One of the most powerful contrasts in the film (which could be applied to the cinematic universe as a whole) is the color palette. Wonder Woman doesn't become deathly desaturated until we are forced to go into the weary world of men. The island of Themyscira is paradise personified, with breath-taking landscapes and water so clear that it's basically a siren song that lures you in. The vibrant colors pop, but maintain their natural appeal, never making you question whether it's real or green screen (even though much of or is). Once we leave the island, we leave the purity and innocence that our main character starts the film with and is met with the grave reality that the rest of the film universe has established in its previous films. It shows us how different each place is, while at the same time using it as a justification for the visual aesthetic we have come to expect from Zack Snyder and his previous DC films.

Snyder’s influence can be seen in other ways still, especially in the use of slow-motion action shots. In Wonder Woman’s case, these gorgeous acrobatics highlighted both the beauty and brutality of the warrior race. The slow-motion was a double-edged sword because while it let you enjoy this moving work of art, it also called attention to the CGI scenes as the camera lingers on them longer than usual. The costumes and set designs were fantastic, but like the rest of the DCEU films, the heavy use of CGI people and locations is an eye sore. There is one side effect that the slow-mo never counted on, but it is a great revelation when getting to know our hero.

Jenkins develops our heroine into a complex character. Coming from a warrior race, Diana’s morality is deeply ingrained into her being. Unlike her male counterparts (Batman and Superman), her honor code allows her to kill, but that doesn’t mean she kills every chance she gets. Throughout most of the film, she believes that men are inherently good and only under Ares’ influence so she doesn’t kill them in hopes of redeeming them. The slow-motion in the film helps capture this strength and restraint by showing Wonder Woman fighting enemies with non-lethal weapons like her shield or lasso, and mostly using the hilt when she fights with her sword. Jenkins’ interpretation of Wonder Woman is made all the better for it and is closest to the actual character when compared to the sad, brooding Superman or the gun-using, branding-people-like-cattle Batman.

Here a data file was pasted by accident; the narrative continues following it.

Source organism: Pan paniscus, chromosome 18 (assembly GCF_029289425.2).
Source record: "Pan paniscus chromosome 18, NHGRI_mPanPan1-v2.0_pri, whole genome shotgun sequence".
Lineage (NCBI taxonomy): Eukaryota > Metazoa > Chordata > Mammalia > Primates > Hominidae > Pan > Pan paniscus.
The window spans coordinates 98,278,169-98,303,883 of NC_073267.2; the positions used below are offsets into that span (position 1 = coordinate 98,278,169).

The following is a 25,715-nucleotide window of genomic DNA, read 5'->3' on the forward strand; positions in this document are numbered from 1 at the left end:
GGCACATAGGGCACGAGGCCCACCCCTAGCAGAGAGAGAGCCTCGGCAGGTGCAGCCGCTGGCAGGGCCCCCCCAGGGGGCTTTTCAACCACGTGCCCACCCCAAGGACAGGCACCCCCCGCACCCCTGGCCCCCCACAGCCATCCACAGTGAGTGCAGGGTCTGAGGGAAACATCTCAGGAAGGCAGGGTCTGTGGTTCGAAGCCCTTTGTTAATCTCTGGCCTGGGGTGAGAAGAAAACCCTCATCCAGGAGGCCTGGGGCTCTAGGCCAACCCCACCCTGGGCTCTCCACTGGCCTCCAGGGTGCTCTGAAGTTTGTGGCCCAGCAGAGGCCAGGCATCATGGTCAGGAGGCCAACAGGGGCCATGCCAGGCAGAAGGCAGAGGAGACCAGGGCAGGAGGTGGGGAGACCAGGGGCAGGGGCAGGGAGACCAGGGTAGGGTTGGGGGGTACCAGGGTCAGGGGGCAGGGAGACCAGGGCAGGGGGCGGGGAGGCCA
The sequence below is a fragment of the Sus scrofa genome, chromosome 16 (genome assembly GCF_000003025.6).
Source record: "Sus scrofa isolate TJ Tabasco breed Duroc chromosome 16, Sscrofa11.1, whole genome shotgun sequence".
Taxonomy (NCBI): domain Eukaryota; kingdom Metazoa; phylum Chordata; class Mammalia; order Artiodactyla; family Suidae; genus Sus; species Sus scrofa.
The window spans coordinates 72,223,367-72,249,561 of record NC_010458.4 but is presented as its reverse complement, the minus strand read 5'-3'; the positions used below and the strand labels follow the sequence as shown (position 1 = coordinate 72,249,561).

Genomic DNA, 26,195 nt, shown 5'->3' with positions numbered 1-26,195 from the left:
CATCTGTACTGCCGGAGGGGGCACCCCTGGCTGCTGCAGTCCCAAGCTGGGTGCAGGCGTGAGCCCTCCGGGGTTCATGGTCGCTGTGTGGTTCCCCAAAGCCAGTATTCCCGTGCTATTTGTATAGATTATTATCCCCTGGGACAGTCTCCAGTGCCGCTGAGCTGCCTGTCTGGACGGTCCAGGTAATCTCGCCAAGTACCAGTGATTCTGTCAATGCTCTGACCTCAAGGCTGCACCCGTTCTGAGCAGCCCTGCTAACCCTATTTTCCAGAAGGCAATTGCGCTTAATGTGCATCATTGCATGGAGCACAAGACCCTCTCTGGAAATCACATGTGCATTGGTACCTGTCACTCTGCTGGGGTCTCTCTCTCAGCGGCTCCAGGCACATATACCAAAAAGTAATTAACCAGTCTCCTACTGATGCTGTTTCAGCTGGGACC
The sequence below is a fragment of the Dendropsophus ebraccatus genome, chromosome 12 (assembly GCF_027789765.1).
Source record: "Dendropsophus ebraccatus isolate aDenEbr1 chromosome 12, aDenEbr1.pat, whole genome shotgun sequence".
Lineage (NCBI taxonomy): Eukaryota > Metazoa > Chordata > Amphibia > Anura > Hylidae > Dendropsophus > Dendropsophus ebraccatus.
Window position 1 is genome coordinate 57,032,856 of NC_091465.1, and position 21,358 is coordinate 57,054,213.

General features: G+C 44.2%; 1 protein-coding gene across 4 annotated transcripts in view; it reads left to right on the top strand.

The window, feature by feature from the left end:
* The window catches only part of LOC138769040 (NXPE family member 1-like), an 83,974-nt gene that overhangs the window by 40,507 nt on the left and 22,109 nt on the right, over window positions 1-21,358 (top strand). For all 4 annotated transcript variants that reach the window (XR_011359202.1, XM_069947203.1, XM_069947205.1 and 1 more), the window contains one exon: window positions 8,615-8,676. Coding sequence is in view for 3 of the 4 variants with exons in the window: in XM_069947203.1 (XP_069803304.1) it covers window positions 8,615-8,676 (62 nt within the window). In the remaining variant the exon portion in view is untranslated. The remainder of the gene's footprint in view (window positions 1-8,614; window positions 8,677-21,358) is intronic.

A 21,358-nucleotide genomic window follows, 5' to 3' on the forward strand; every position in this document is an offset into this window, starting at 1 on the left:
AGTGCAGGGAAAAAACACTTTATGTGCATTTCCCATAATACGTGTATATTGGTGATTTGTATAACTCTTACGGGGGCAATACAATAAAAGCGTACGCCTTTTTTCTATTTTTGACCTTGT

My biggest concern when it came to telling the story of Diana was how heavily involved/focused it would be Steve Trevor. I was pleasantly surprised for the most part to see that he was used as an introduction to the world of man, flaws and all. This is in large part due to how ever-charming Chris Pine is, especially when he’s frantically trying to defend the size of his penis. His buddy chemistry with Gal Gadot is powerful, helping Gadot’s character navigate through “civilized society” only to have her deconstruct everything and still do it her own way. They should have remained close friends and nothing more, and the film would have been all the better for it. Instead, Steve is used as a forced romantic mechanism that is all meant to culminate in a sex scene that is supposed to complete Diana’s coming-of-age transformation and mark her entrance into “true womanhood”. This felt completely unnecessary since her mental and emotional development up to that point would have done the job instead of going the predictable male route of having Steve Trevor be her first, and you always remember your first, right?

After a deeper look into the film, I found out that it holds up well the second time, and many of the more nuanced elements can be appreciated. This was obviously a labor of love, and as Wonder Woman says, love will save the world. There is so much more to love in this film than hate, which is ultimately the message of the film so even that compliments it. The casting and acting in this film, not just from Gadot and Trevor but also Robin Wright and Connie Nielsen, is perfect even while some of the characters (especially the villains) are weak. The thing that shines brightest about this film is the diversity, not just in the predominantly female casting, but also in the Howling Commandos-esque group she saves the world with. As a character, Wonder Woman is a symbol of unity and hope, bringing together her Amazonian ideals into a world that could them. Unity and hope are two things we need now most of all as we fight our own, albeit much more incompetent, version of Ares that is disguising himself as a president.